Vermont governor says his paid family leave and child care plans offer a middle ground to the legislature's proposals
Vermont Governor Phil Scott focused his weekly briefing today on child care and family leave proposals that the legislature is considering. The Republican says the Democratically controlled Statehouse should move closer to the proposals he has put forward.
Governor Scott began his briefing with a reminder that he has long opposed raising taxes and fees. This led to him voicing concerns that the Legislature’s versions of paid family leave and child care bills rely on taxing Vermonters at a time when the state has historic surpluses.
“We’ve both put forward plans on child care and paid leave. In fact, my plans land somewhere between where the House and Senate differ and could be part of the compromise they seek," Scott said. "With paid family leave my plan is voluntary and we’ve already set up the mechanism. State employees will be eligible on July 1. This is a much faster turnaround than the House proposal, which will take years to set up. For child care the $56 million I had in my budget would cover 4,000 more kids without raising taxes on working Vermonters.”
Department of Financial Regulation Commissioner Kevin Gaffney added that the state will implement its paid family leave plan this summer for state employees, phase one of a larger plan.
“Phase 2 will take effect July 1, 2024 and be available to employers of group sizes of two or more," Gaffney said. "Post implementation of Phase 1 we will start a promotion and education effort to get the word out to employers so that when July of ’24 comes around there’s full awareness, that they start talking to their insurance brokers about options and choice. This program gives employers that choice. The Phase 1 plan is a foundation which employers can choose to build off of.”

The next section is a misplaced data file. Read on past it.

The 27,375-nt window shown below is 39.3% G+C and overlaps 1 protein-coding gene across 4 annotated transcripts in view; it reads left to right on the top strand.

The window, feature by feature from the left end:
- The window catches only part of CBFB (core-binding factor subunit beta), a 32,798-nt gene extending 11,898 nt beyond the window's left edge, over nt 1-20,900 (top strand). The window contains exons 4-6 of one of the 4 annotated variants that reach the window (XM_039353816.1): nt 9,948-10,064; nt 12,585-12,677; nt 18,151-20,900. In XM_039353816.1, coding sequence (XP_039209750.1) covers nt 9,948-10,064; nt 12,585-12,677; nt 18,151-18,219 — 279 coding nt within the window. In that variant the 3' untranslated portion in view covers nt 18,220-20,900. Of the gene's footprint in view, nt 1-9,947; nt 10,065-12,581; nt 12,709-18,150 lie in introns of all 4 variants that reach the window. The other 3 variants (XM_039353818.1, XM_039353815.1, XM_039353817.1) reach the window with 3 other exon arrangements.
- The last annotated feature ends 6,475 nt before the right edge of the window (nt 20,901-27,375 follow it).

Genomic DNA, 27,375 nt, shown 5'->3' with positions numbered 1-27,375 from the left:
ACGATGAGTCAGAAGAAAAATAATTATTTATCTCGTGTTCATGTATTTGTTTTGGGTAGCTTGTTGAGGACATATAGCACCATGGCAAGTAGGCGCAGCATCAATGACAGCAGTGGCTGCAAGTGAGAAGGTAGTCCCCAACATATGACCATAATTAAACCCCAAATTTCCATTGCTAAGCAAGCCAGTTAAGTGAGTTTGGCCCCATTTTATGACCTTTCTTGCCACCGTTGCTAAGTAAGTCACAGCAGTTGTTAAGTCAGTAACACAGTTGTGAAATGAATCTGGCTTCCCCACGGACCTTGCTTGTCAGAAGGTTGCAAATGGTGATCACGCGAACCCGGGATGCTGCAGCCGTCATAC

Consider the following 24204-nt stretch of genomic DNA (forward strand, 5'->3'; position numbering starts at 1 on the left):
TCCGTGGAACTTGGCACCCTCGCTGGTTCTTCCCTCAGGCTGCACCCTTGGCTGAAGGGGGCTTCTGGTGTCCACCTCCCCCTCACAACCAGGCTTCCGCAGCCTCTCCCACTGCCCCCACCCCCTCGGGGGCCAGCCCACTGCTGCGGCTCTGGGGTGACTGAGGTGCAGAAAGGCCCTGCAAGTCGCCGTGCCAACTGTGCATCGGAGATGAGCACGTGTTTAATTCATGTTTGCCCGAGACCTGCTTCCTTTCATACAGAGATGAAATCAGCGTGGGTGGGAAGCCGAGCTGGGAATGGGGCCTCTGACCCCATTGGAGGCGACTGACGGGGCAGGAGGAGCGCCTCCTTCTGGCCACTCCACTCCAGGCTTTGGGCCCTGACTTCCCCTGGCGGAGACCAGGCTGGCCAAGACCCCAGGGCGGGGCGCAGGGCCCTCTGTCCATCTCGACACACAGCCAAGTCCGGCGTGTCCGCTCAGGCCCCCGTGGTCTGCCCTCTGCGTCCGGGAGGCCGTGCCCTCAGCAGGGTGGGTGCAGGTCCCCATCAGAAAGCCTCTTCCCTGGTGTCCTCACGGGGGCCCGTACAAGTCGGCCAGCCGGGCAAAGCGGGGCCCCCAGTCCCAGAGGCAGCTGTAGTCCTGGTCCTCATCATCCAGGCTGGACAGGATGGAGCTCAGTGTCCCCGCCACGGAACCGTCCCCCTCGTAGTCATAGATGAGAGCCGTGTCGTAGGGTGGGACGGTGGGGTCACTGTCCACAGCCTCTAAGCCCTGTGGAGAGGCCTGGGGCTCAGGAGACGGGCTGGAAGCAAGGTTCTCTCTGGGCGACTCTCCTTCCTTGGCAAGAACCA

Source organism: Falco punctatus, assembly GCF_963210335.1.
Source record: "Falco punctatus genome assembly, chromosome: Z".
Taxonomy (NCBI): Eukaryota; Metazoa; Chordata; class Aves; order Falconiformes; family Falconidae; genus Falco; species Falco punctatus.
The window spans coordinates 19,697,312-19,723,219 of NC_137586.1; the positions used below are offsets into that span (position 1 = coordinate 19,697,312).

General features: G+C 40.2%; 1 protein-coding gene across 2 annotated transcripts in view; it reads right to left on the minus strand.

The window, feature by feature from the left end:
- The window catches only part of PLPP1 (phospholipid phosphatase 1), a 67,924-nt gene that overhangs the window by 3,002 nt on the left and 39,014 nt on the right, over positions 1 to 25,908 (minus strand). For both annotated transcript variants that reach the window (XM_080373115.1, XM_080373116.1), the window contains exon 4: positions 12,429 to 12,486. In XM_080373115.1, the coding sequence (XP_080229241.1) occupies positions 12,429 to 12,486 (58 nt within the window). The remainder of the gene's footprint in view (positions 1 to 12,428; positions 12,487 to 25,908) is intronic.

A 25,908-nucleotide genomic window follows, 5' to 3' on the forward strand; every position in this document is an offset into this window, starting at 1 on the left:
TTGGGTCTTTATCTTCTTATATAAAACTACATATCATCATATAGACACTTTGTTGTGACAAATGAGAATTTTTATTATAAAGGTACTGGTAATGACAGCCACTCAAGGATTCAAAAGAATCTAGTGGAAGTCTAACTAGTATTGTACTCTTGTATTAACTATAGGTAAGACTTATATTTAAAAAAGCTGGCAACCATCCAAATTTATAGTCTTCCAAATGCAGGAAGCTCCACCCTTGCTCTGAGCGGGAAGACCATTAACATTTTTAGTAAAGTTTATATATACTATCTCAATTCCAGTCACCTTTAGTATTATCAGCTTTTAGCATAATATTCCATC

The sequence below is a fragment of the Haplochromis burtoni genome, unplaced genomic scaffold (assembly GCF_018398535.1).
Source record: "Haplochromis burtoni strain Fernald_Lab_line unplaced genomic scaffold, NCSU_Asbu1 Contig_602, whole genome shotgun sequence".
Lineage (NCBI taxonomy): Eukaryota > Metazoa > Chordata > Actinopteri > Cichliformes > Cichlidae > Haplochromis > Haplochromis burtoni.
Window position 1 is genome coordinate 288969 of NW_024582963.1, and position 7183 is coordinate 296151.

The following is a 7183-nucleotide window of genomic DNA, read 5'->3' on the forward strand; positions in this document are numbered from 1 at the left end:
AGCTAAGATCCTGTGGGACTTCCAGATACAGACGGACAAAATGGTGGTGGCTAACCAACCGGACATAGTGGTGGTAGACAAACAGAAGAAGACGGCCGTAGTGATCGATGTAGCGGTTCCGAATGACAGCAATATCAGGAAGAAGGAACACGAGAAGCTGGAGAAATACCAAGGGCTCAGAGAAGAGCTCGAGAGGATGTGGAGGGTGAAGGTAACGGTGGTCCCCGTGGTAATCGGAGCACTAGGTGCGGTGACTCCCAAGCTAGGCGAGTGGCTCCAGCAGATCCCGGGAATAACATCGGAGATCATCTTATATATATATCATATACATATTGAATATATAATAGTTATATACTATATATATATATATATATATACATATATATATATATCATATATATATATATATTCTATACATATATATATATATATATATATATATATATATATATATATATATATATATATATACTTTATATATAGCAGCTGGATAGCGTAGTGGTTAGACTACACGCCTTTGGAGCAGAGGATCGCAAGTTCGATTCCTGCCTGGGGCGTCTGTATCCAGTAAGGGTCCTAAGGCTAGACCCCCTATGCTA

In June a program that pays for hotel rooms for residents without housing will end. Advocates claim more than 2,000 Vermonters will become homeless as a result and are calling on the governor and legislators to continue it with state funding. Governor Scott says the General Assistance Motel Program was a federally funded pandemic program that is finished.
“The pandemic has ended," Scott said. "This federal money is not coming in anymore. We could take money that we were going to put into permanent housing and so forth and extend this program for another two and a half months but then we’re going to end up in the same place. It’s time. We have to end it. We can’t keep going with a $20 million a month program.”
Agency of Human Services Secretary Jenney Samuelson said it is time to transition the individuals to permanent housing or other options.
“We have spent since October, and even before that, going into the hotels working with the individuals to create plans to be able to move forward," Samuelson said. "We also know this program doesn’t have the wraparound services that assist people in connecting them to permanent housing, connecting them to jobs, connecting them to services. And so we could extend the inevitable robbing from the future where we were building affordable housing units or we could look at how we’re going to address this going forward.”